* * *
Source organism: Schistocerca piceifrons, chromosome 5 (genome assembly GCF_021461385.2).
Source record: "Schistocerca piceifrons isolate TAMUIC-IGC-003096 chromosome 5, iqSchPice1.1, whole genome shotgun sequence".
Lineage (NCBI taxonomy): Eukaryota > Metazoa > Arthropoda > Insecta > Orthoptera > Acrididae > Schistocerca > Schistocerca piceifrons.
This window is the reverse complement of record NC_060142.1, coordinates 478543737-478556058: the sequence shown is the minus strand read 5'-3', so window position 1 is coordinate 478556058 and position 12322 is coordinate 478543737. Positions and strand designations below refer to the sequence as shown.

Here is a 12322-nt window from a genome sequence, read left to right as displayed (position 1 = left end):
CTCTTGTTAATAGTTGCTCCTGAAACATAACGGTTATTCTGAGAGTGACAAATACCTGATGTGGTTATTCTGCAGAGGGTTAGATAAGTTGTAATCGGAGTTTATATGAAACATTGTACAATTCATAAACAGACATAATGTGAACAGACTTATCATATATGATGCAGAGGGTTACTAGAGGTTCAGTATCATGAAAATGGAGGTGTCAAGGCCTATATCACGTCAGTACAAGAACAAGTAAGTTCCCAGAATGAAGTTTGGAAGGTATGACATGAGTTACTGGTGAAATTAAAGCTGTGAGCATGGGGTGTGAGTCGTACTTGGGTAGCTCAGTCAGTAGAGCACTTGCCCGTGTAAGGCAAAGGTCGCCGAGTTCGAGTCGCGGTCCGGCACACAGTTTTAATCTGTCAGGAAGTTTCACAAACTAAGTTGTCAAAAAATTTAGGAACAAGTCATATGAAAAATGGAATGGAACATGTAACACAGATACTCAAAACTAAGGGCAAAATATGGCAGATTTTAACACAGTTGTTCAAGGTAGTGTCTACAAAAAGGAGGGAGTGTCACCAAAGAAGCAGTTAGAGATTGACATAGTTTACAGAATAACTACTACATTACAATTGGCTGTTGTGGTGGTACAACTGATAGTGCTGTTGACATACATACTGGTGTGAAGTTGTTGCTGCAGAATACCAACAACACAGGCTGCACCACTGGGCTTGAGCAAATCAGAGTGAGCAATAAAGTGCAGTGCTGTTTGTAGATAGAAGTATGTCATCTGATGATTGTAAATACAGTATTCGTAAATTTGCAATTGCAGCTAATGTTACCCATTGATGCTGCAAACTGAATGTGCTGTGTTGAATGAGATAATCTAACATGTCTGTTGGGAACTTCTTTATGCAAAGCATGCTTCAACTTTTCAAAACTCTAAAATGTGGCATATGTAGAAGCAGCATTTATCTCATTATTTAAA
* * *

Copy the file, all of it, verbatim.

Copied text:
Source organism: Schistocerca piceifrons, chromosome 5 (genome assembly GCF_021461385.2).
Source record: "Schistocerca piceifrons isolate TAMUIC-IGC-003096 chromosome 5, iqSchPice1.1, whole genome shotgun sequence".
Lineage (NCBI taxonomy): Eukaryota > Metazoa > Arthropoda > Insecta > Orthoptera > Acrididae > Schistocerca > Schistocerca piceifrons.
This window is the reverse complement of record NC_060142.1, coordinates 478543737-478556058: the sequence shown is the minus strand read 5'-3', so window position 1 is coordinate 478556058 and position 12322 is coordinate 478543737. Positions and strand designations below refer to the sequence as shown.

Here is a 12322-nt window from a genome sequence, read left to right as displayed (position 1 = left end):
CTCTTGTTAATAGTTGCTCCTGAAACATAACGGTTATTCTGAGAGTGACAAATACCTGATGTGGTTATTCTGCAGAGGGTTAGATAAGTTGTAATCGGAGTTTATATGAAACATTGTACAATTCATAAACAGACATAATGTGAACAGACTTATCATATATGATGCAGAGGGTTACTAGAGGTTCAGTATCATGAAAATGGAGGTGTCAAGGCCTATATCACGTCAGTACAAGAACAAGTAAGTTCCCAGAATGAAGTTTGGAAGGTATGACATGAGTTACTGGTGAAATTAAAGCTGTGAGCATGGGGTGTGAGTCGTACTTGGGTAGCTCAGTCAGTAGAGCACTTGCCCGTGTAAGGCAAAGGTCGCCGAGTTCGAGTCGCGGTCCGGCACACAGTTTTAATCTGTCAGGAAGTTTCACAAACTAAGTTGTCAAAAAATTTAGGAACAAGTCATATGAAAAATGGAATGGAACATGTAACACAGATACTCAAAACTAAGGGCAAAATATGGCAGATTTTAACACAGTTGTTCAAGGTAGTGTCTACAAAAAGGAGGGAGTGTCACCAAAGAAGCAGTTAGAGATTGACATAGTTTACAGAATAACTACTACATTACAATTGGCTGTTGTGGTGGTACAACTGATAGTGCTGTTGACATACATACTGGTGTGAAGTTGTTGCTGCAGAATACCAACAACACAGGCTGCACCACTGGGCTTGAGCAAATCAGAGTGAGCAATAAAGTGCAGTGCTGTTTGTAGATAGAAGTATGTCATCTGATGATTGTAAATACAGTATTCGTAAATTTGCAATTGCAGCTAATGTTACCCATTGATGCTGCAAACTGAATGTGCTGTGTTGAATGAGATAATCTAACATGTCTGTTGGGAACTTCTTTATGCAAAGCATGCTTCAACTTTTCAAAACTCTAAAATGTGGCATATGTAGAAGCAGCATTTATCTCATTATTTAAA